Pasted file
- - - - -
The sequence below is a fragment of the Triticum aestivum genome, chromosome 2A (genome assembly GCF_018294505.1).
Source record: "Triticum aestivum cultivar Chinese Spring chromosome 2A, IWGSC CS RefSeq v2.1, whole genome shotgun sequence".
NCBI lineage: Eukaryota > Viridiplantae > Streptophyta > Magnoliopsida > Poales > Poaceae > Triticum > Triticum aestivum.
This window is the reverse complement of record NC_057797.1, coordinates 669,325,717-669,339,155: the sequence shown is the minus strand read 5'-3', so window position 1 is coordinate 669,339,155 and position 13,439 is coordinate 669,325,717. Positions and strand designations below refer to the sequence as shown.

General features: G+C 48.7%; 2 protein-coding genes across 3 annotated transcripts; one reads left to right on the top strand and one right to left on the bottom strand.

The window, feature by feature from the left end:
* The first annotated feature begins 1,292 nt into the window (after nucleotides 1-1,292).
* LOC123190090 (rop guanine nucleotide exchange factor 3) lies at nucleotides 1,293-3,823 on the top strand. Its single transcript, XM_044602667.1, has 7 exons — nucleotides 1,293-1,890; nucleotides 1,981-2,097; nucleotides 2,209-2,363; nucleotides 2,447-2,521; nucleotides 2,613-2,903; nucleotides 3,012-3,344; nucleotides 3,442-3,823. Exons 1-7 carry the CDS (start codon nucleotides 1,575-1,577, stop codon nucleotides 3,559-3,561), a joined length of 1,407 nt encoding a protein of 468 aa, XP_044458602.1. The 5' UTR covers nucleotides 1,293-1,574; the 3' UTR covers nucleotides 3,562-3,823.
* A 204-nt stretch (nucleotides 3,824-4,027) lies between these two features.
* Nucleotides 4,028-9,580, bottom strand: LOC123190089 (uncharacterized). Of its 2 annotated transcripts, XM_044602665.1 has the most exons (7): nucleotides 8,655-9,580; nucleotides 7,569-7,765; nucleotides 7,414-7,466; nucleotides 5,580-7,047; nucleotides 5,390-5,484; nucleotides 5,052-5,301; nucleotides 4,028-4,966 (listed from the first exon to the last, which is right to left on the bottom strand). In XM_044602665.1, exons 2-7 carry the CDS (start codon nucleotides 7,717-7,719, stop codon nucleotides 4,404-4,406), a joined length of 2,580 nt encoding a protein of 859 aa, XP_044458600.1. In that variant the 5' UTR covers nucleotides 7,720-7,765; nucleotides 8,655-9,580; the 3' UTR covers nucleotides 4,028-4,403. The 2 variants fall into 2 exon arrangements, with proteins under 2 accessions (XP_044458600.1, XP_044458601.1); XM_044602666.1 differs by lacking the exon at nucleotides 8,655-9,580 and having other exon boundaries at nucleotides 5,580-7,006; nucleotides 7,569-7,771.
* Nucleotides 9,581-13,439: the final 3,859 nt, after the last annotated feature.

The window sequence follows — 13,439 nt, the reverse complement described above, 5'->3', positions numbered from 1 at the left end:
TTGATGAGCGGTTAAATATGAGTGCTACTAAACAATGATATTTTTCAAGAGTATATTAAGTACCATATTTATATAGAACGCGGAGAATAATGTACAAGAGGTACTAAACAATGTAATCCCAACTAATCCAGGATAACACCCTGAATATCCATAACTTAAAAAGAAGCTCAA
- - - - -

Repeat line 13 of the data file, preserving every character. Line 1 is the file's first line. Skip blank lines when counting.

TTGATGAGCGGTTAAATATGAGTGCTACTAAACAATGATATTTTTCAAGAGTATATTAAGTACCATATTTATATAGAACGCGGAGAATAATGTACAAGAGGTACTAAACAATGTAATCCCAACTAATCCAGGATAACACCCTGAATATCCATAACTTAAAAAGAAGCTCAA